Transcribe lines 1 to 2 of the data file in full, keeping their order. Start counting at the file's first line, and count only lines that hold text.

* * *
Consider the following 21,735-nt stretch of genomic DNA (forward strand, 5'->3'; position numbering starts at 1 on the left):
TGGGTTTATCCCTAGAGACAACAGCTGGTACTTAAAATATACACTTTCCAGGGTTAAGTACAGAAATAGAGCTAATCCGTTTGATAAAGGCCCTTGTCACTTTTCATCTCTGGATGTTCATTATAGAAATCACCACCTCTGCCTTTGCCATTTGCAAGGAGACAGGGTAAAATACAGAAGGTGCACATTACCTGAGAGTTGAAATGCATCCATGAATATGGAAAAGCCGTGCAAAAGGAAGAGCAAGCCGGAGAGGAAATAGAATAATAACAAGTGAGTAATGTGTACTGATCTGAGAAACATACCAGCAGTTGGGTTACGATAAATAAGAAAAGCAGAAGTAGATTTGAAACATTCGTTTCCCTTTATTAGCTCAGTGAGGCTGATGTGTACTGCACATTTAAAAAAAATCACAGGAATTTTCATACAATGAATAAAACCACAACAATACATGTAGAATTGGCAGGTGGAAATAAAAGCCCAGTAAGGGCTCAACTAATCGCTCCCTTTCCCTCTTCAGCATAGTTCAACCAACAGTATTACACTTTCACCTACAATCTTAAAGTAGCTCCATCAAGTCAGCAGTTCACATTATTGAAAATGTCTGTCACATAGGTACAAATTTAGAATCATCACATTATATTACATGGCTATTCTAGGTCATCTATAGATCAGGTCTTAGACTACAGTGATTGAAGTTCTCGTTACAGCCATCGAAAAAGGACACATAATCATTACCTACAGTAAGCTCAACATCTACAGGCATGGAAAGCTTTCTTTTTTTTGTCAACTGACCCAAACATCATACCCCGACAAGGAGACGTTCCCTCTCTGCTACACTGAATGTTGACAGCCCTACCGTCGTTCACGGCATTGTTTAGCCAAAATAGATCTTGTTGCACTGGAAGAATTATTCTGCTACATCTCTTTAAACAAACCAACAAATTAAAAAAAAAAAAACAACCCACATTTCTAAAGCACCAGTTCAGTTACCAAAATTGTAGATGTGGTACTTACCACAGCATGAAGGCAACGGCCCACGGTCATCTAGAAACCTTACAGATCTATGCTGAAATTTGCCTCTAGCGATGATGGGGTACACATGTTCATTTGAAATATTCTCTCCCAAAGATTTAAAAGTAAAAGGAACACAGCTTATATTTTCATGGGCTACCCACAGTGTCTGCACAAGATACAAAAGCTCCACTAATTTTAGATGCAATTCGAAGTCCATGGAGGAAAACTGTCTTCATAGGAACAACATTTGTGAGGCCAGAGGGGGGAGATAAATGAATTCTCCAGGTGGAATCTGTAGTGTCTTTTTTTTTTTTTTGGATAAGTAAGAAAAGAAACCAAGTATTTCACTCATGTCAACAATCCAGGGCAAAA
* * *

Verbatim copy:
Consider the following 21,735-nt stretch of genomic DNA (forward strand, 5'->3'; position numbering starts at 1 on the left):
TGGGTTTATCCCTAGAGACAACAGCTGGTACTTAAAATATACACTTTCCAGGGTTAAGTACAGAAATAGAGCTAATCCGTTTGATAAAGGCCCTTGTCACTTTTCATCTCTGGATGTTCATTATAGAAATCACCACCTCTGCCTTTGCCATTTGCAAGGAGACAGGGTAAAATACAGAAGGTGCACATTACCTGAGAGTTGAAATGCATCCATGAATATGGAAAAGCCGTGCAAAAGGAAGAGCAAGCCGGAGAGGAAATAGAATAATAACAAGTGAGTAATGTGTACTGATCTGAGAAACATACCAGCAGTTGGGTTACGATAAATAAGAAAAGCAGAAGTAGATTTGAAACATTCGTTTCCCTTTATTAGCTCAGTGAGGCTGATGTGTACTGCACATTTAAAAAAAATCACAGGAATTTTCATACAATGAATAAAACCACAACAATACATGTAGAATTGGCAGGTGGAAATAAAAGCCCAGTAAGGGCTCAACTAATCGCTCCCTTTCCCTCTTCAGCATAGTTCAACCAACAGTATTACACTTTCACCTACAATCTTAAAGTAGCTCCATCAAGTCAGCAGTTCACATTATTGAAAATGTCTGTCACATAGGTACAAATTTAGAATCATCACATTATATTACATGGCTATTCTAGGTCATCTATAGATCAGGTCTTAGACTACAGTGATTGAAGTTCTCGTTACAGCCATCGAAAAAGGACACATAATCATTACCTACAGTAAGCTCAACATCTACAGGCATGGAAAGCTTTCTTTTTTTTGTCAACTGACCCAAACATCATACCCCGACAAGGAGACGTTCCCTCTCTGCTACACTGAATGTTGACAGCCCTACCGTCGTTCACGGCATTGTTTAGCCAAAATAGATCTTGTTGCACTGGAAGAATTATTCTGCTACATCTCTTTAAACAAACCAACAAATTAAAAAAAAAAAAACAACCCACATTTCTAAAGCACCAGTTCAGTTACCAAAATTGTAGATGTGGTACTTACCACAGCATGAAGGCAACGGCCCACGGTCATCTAGAAACCTTACAGATCTATGCTGAAATTTGCCTCTAGCGATGATGGGGTACACATGTTCATTTGAAATATTCTCTCCCAAAGATTTAAAAGTAAAAGGAACACAGCTTATATTTTCATGGGCTACCCACAGTGTCTGCACAAGATACAAAAGCTCCACTAATTTTAGATGCAATTCGAAGTCCATGGAGGAAAACTGTCTTCATAGGAACAACATTTGTGAGGCCAGAGGGGGGAGATAAATGAATTCTCCAGGTGGAATCTGTAGTGTCTTTTTTTTTTTTTTGGATAAGTAAGAAAAGAAACCAAGTATTTCACTCATGTCAACAATCCAGGGCAAAA